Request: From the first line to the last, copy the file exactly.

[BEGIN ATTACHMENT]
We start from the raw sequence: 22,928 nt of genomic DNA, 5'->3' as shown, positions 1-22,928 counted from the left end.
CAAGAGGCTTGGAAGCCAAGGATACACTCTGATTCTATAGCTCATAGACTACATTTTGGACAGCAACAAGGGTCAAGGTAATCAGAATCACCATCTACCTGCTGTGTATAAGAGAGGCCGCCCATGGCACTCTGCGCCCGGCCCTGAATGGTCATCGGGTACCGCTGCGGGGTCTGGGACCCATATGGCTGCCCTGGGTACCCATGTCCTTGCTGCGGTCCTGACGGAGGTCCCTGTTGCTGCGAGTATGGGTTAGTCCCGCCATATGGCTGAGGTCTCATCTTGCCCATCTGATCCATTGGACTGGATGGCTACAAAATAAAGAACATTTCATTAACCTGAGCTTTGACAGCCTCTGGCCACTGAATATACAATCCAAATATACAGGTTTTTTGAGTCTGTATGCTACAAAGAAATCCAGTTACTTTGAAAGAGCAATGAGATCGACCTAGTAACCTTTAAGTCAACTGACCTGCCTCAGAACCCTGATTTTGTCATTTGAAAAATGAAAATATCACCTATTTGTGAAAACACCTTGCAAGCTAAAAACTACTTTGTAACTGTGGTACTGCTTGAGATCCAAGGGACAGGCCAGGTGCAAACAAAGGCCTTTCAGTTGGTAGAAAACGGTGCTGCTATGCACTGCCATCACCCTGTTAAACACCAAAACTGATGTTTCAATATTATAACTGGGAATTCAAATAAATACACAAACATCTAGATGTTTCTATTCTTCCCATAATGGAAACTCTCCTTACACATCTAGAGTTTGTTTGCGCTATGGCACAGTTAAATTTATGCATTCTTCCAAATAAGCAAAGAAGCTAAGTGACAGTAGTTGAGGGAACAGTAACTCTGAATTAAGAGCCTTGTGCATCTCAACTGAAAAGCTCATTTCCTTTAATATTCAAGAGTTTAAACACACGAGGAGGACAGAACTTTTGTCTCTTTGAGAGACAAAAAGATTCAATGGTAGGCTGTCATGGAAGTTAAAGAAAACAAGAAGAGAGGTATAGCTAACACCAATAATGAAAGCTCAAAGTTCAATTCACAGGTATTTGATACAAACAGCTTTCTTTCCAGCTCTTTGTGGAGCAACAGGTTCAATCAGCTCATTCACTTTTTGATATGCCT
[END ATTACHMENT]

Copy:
We start from the raw sequence: 22,928 nt of genomic DNA, 5'->3' as shown, positions 1-22,928 counted from the left end.
CAAGAGGCTTGGAAGCCAAGGATACACTCTGATTCTATAGCTCATAGACTACATTTTGGACAGCAACAAGGGTCAAGGTAATCAGAATCACCATCTACCTGCTGTGTATAAGAGAGGCCGCCCATGGCACTCTGCGCCCGGCCCTGAATGGTCATCGGGTACCGCTGCGGGGTCTGGGACCCATATGGCTGCCCTGGGTACCCATGTCCTTGCTGCGGTCCTGACGGAGGTCCCTGTTGCTGCGAGTATGGGTTAGTCCCGCCATATGGCTGAGGTCTCATCTTGCCCATCTGATCCATTGGACTGGATGGCTACAAAATAAAGAACATTTCATTAACCTGAGCTTTGACAGCCTCTGGCCACTGAATATACAATCCAAATATACAGGTTTTTTGAGTCTGTATGCTACAAAGAAATCCAGTTACTTTGAAAGAGCAATGAGATCGACCTAGTAACCTTTAAGTCAACTGACCTGCCTCAGAACCCTGATTTTGTCATTTGAAAAATGAAAATATCACCTATTTGTGAAAACACCTTGCAAGCTAAAAACTACTTTGTAACTGTGGTACTGCTTGAGATCCAAGGGACAGGCCAGGTGCAAACAAAGGCCTTTCAGTTGGTAGAAAACGGTGCTGCTATGCACTGCCATCACCCTGTTAAACACCAAAACTGATGTTTCAATATTATAACTGGGAATTCAAATAAATACACAAACATCTAGATGTTTCTATTCTTCCCATAATGGAAACTCTCCTTACACATCTAGAGTTTGTTTGCGCTATGGCACAGTTAAATTTATGCATTCTTCCAAATAAGCAAAGAAGCTAAGTGACAGTAGTTGAGGGAACAGTAACTCTGAATTAAGAGCCTTGTGCATCTCAACTGAAAAGCTCATTTCCTTTAATATTCAAGAGTTTAAACACACGAGGAGGACAGAACTTTTGTCTCTTTGAGAGACAAAAAGATTCAATGGTAGGCTGTCATGGAAGTTAAAGAAAACAAGAAGAGAGGTATAGCTAACACCAATAATGAAAGCTCAAAGTTCAATTCACAGGTATTTGATACAAACAGCTTTCTTTCCAGCTCTTTGTGGAGCAACAGGTTCAATCAGCTCATTCACTTTTTGATATGCCT